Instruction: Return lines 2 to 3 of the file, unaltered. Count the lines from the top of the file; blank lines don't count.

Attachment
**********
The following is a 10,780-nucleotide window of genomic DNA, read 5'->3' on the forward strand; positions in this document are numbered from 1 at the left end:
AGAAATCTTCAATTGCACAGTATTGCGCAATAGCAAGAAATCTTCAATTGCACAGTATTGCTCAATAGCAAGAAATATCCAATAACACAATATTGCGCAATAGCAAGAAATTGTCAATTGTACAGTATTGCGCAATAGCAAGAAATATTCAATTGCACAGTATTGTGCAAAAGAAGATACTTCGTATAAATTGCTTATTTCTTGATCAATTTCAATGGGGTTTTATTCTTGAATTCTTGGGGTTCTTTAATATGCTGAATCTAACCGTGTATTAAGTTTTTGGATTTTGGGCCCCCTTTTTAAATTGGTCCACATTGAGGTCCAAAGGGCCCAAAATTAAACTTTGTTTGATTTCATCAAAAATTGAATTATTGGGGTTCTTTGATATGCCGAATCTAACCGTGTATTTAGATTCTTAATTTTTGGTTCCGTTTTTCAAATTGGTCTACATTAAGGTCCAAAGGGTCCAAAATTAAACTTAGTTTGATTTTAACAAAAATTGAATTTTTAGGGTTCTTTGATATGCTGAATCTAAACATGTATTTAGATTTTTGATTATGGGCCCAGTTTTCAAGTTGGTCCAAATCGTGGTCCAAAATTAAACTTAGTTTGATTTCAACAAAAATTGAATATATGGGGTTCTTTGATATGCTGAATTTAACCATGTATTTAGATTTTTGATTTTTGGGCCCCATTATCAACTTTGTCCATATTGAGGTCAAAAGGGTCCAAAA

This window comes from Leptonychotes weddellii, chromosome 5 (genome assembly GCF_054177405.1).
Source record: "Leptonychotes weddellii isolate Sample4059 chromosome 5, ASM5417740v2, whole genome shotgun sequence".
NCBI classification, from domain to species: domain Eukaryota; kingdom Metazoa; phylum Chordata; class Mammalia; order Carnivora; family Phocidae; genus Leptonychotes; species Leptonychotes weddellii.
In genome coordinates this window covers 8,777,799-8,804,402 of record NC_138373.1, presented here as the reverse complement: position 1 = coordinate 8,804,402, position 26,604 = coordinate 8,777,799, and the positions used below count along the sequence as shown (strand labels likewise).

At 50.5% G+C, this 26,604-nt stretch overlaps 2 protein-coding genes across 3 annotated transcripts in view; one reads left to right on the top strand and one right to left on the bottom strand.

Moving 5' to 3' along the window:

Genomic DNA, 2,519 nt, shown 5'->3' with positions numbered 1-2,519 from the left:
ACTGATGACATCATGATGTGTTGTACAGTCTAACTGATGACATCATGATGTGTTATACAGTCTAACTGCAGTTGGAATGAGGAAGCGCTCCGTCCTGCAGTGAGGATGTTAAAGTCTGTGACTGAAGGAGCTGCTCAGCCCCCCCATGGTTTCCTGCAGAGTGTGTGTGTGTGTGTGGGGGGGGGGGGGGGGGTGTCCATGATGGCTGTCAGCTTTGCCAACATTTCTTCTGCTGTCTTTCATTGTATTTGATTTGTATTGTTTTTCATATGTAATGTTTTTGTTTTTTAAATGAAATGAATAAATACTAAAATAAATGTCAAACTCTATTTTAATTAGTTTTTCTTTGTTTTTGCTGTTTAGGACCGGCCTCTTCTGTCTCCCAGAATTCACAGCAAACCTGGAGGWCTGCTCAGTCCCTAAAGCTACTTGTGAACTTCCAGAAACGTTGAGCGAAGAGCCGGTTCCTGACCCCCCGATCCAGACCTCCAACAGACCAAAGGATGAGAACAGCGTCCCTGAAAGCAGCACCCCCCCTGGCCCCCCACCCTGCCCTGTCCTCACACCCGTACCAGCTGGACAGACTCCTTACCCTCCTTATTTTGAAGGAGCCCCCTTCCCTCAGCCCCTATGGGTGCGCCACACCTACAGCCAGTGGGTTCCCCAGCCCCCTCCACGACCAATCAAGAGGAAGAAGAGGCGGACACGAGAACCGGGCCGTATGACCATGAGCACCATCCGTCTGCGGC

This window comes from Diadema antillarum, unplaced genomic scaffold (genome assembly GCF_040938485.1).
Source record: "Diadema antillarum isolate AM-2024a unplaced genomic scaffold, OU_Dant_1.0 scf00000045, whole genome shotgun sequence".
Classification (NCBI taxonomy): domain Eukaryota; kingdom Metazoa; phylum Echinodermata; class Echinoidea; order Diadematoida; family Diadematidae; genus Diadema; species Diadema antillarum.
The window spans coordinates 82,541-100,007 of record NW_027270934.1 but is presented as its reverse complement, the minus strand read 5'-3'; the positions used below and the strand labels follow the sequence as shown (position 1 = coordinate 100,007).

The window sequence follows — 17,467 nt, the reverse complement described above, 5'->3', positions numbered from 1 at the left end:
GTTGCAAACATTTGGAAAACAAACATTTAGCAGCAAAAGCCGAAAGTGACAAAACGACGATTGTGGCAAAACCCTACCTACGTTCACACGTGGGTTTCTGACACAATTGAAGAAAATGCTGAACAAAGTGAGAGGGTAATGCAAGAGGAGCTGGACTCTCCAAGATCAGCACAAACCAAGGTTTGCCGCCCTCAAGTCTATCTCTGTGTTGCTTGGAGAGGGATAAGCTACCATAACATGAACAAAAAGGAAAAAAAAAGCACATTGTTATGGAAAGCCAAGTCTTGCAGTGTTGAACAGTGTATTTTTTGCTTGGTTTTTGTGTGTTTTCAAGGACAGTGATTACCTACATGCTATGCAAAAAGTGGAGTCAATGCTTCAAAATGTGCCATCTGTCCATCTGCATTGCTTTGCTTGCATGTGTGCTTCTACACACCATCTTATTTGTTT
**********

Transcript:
AGAAATCTTCAATTGCACAGTATTGCGCAATAGCAAGAAATCTTCAATTGCACAGTATTGCTCAATAGCAAGAAATATCCAATAACACAATATTGCGCAATAGCAAGAAATTGTCAATTGTACAGTATTGCGCAATAGCAAGAAATATTCAATTGCACAGTATTGTGCAAAAGAAGATACTTCGTATAAATTGCTTATTTCTTGATCAATTTCAATGGGGTTTTATTCTTGAATTCTTGGGGTTCTTTAATATGCTGAATCTAACCGTGTATTAAGTTTTTGGATTTTGGGCCCCCTTTTTAAATTGGTCCACATTGAGGTCCAAAGGGCCCAAAATTAAACTTTGTTTGATTTCATCAAAAATTGAATTATTGGGGTTCTTTGATATGCCGAATCTAACCGTGTATTTAGATTCTTAATTTTTGGTTCCGTTTTTCAAATTGGTCTACATTAAGGTCCAAAGGGTCCAAAATTAAACTTAGTTTGATTTTAACAAAAATTGAATTTTTAGGGTTCTTTGATATGCTGAATCTAAACATGTATTTAGATTTTTGATTATGGGCCCAGTTTTCAAGTTGGTCCAAATCGTGGTCCAAAATTAAACTTAGTTTGATTTCAACAAAAATTGAATATATGGGGTTCTTTGATATGCTGAATTTAACCATGTATTTAGATTTTTGATTTTTGGGCCCCATTATCAACTTTGTCCATATTGAGGTCAAAAGGGTCCAAAA

This window comes from Leptonychotes weddellii, chromosome 5 (genome assembly GCF_054177405.1).